Muse, ‘The Dark Side’ - Single Review - Music News

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Muse, ‘The Dark Side’ – Single Review


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The English band’s eighth studio album, ‘Simulation Theory’, keeps digging into the idea that we’re headed to a universe absolutely controlled by technology, sometimes even now feeling a bit unreal. And quite frankly, we cannot blame them.

Following the release of ‘Drones’ (2015) and ‘The 2nd Law’ (2012), two albums that already questioned the truthfulness of the world we live in, master of melodies and intricate chord progressions Matthew Bellamy yet again cries of disbelief in album showing a varied range of styles that meet together to create a single unity.

Coming out on November 9th, the album has seen the release of four singles, with the latest one, ‘The Dark Side’, somehow taking us back to the band’s first albums’ sound.

The arpeggiated synth reigning in the background behind Bellamy’s vocals marries perfectly with the single’s new video, where Bellamy appears to drive endlessly through some kind of Tron-cum-Blade Runner version of the Divine Comedy’s nine circles of Hell.

“You’d be afraid if you could feel my pain / And if you could see the things I am able to see,” the lyrics say, as if Ridley Scott’s replicant Roy Batty himself was talking to us through Bellamy’s voice.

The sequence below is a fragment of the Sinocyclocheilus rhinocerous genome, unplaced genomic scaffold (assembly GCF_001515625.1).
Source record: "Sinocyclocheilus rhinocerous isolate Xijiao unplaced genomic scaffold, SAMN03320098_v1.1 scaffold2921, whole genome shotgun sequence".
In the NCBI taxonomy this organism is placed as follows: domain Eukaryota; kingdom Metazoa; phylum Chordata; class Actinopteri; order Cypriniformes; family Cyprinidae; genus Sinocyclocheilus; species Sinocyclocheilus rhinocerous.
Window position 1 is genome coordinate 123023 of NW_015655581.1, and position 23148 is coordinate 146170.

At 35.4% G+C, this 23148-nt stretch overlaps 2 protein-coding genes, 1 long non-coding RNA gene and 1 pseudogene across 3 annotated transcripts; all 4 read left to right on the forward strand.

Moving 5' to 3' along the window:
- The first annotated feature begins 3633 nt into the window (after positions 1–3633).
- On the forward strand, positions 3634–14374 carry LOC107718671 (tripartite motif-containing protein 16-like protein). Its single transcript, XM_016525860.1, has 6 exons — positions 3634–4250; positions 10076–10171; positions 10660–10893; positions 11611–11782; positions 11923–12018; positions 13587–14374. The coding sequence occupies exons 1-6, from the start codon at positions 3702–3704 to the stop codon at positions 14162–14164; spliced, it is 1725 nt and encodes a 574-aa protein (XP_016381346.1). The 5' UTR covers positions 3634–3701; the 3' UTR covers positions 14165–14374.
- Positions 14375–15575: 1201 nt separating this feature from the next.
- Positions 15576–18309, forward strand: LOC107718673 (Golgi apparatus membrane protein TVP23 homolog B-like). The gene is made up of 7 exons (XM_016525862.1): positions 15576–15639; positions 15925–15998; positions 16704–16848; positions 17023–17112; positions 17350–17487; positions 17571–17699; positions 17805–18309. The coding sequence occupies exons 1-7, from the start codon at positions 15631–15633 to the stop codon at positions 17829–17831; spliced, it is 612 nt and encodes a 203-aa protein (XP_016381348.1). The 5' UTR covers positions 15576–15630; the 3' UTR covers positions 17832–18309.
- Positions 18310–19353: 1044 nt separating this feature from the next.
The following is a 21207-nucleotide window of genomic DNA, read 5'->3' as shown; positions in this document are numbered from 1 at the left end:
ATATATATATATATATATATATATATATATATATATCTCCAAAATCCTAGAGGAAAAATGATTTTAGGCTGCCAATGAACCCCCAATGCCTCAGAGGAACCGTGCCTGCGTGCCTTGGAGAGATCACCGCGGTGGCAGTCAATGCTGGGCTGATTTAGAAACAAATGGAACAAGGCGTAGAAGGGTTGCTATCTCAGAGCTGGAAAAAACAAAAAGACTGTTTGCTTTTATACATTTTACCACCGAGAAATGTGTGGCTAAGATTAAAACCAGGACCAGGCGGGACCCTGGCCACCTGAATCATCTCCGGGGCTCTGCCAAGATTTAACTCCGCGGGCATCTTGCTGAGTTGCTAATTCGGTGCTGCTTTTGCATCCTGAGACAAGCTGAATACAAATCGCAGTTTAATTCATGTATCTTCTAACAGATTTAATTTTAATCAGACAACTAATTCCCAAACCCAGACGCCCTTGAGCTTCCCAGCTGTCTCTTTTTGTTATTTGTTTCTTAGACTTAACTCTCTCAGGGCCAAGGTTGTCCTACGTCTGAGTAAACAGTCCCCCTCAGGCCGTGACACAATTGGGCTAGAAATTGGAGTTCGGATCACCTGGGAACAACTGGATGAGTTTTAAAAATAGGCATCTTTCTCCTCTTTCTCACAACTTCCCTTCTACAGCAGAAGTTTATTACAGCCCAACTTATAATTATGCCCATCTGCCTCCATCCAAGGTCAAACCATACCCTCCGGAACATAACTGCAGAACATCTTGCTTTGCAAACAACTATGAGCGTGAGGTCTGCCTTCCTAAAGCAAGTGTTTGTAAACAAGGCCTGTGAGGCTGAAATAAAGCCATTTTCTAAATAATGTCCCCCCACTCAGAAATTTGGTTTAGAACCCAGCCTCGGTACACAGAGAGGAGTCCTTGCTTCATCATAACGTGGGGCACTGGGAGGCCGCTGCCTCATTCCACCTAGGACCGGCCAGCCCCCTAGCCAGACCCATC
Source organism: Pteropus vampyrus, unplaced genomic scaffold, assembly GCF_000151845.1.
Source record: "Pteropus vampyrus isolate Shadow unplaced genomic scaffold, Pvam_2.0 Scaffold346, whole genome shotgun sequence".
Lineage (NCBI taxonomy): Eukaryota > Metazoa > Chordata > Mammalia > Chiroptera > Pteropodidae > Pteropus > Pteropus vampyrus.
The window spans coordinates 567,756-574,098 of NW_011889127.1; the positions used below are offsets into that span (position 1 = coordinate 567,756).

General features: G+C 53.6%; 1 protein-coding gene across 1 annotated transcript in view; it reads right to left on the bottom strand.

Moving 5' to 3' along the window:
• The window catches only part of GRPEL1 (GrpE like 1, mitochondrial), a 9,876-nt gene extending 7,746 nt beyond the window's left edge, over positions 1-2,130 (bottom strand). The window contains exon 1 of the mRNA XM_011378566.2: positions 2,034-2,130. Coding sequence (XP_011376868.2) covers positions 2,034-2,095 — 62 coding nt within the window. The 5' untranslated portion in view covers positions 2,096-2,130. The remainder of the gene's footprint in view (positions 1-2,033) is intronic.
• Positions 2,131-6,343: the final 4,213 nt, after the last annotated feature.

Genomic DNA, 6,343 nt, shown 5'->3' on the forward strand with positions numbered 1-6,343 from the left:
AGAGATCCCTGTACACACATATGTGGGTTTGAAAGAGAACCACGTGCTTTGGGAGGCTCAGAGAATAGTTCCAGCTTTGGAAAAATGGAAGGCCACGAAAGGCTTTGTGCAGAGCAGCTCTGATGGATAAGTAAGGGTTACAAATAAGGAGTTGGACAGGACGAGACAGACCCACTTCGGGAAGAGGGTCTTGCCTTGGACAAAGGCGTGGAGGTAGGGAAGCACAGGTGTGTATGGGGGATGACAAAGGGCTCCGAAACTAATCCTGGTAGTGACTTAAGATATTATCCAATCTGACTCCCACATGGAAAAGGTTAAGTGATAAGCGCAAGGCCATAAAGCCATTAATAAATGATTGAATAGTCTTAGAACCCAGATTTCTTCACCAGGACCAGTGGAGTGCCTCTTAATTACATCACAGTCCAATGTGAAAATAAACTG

“Break me out, let me flee / Break me out, set me free,” screams the singer, as it desperately tries to leave behind the skull-faced monsters that he encounters behind the wheel of a futuristic sports car.

The latest single’s video is the sequel of the same of ‘Something Human’, where Bellamy’s motor jumps into hyper-space following encounters with drummer Dominic Howard and bass player Chris Wolstenholme.

On this track we find a more radio-friendly sound, with rhythm and drum patterns closer to an Ibiza beach club than to the darkness and “God chords” normally present on the band’s songs.

“Thought Contagion” and “Dig Down” are the other two singles released so far, with the latter bringing back that vocal-harmony heavy, Queen-esque side of the band seen in their more recent albums.


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